A new report due out next week will indicate that, while IT budgets will remain relatively flat over the next two years, the demand for IT services will still continue to increase.
Demand for services will also shift towards business intelligence and data management activities as companies try to manage and mine ever increasing amounts of data while, simultaneously, look to avoid being blindsided―again―by the economy. Two other IT demand drivers, regulatory compliance and M&A activity, are expected to remain fairly stable.
“Some of what we saw that was of interest and a little surprising was the growth rate of IT demand was expected to be still 8.6% (per year) through 2011. So, from a business side, people were still expecting IT to be a big part of business enablement,” said Hackett IT Advisory Practice Leader David Ackerman, and a co-author of the IT Cost Control Study.
IT budgets and staffing levels are expected to remain nearly flat over the next two years in large part due to the global economic downturn. But demand for IT services will increase by more than 17% (8.6% x 2), creating a significant gap that companies will need to address with improved efficiency and productivity. Hackett’s research, which looks at results from more than 80 global companies, details best practices in three key areas that companies can use to close this gap: IT cost control strategies, demand management, and discretionary cuts.
According to Hackett’s research, companies forecast that IT budgets and staffing levels will each grow by only about 1.0 % annually over the next two years, down from the annual growth rates of 5.3% (for budgets) and 4.3% (for staff) seen over the past three years. This 75% decline in budget growth contrasts sharply with companies’ projections for IT demand, which will shrink by only 15%, to 8.6% annually for the next two years, resulting in an increase of more than 17% by the end of 2010.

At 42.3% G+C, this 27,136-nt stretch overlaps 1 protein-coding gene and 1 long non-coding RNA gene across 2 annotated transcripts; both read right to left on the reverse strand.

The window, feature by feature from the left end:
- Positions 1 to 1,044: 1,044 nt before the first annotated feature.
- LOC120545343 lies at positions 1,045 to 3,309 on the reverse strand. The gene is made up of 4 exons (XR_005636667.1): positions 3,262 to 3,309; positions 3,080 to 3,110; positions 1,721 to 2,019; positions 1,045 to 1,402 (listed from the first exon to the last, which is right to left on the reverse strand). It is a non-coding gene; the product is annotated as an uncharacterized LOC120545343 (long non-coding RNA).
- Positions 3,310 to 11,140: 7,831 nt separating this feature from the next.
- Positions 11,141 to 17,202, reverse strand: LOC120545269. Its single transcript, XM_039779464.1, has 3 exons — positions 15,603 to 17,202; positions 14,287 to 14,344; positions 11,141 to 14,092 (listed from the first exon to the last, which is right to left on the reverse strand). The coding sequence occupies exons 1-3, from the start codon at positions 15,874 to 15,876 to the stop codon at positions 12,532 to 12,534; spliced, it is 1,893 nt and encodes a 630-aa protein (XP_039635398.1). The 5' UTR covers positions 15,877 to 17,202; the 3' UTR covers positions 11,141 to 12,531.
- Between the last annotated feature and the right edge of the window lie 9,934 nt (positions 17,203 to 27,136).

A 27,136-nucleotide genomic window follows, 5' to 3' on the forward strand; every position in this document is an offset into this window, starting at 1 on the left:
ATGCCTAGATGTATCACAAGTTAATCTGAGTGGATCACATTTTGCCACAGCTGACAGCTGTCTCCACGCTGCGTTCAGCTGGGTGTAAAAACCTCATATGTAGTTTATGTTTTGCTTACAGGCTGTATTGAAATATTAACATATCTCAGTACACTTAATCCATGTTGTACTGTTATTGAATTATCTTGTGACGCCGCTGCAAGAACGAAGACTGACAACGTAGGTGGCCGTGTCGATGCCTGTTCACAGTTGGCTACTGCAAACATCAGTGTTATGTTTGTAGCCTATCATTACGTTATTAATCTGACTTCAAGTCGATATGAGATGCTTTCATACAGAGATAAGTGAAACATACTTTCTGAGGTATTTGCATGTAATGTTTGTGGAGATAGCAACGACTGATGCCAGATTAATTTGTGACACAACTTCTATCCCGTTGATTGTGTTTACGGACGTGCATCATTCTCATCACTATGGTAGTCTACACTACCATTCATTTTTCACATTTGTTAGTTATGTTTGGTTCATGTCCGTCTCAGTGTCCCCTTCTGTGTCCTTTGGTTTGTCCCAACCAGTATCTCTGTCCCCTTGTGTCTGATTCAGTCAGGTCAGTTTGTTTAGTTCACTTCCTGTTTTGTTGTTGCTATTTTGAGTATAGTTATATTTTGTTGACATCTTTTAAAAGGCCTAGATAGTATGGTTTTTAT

“Overall, there is still a higher demand for IT today than there was yesterday and yet IT staff are being reduced … so there is a productivity gain that has to happen by definition,”said Ackerman.
Hackett’s research found that the drivers of IT demand are also shifting, with organic business growth dropping significantly as a priority while needs driven by process transformation and business reorganization increase. “So, they’re really looking to how business can be enabled by additional automation as well as additional business intelligence,” said Ackerman.
Three Ways to Manage Costs
Hackett’s research outlines best practices in three key areas that companies can use to close the gap between flat budgets and rising demand. The first, IT cost control, is a well-understood and mature approach that has the greatest potential to reduce IT costs, and includes key tactics such as: offshoring and outsourcing; IT reorganization; technology rationalization; productivity and process improvements; and supplier and contract management.
In this area, Hackett found that offshoring and outsourcing offer the largest opportunity for cost control, more than three times the savings of other IT cost control strategies, primarily because it affects the largest share of the overall IT budget. But the study also found that an across-the-board goal of 10% cost reductions in this area is both realistic and achievable.
The study found that the second area, IT demand management, is a highly underutilized technique by most companies but one that is getting a fresh look. IT has traditionally been more focused on how to meet ever-growing demand than on implementing processes to curb that demand and ensure that the highest value work gets done. As a result, demand management techniques are less mature than other cost control techniques.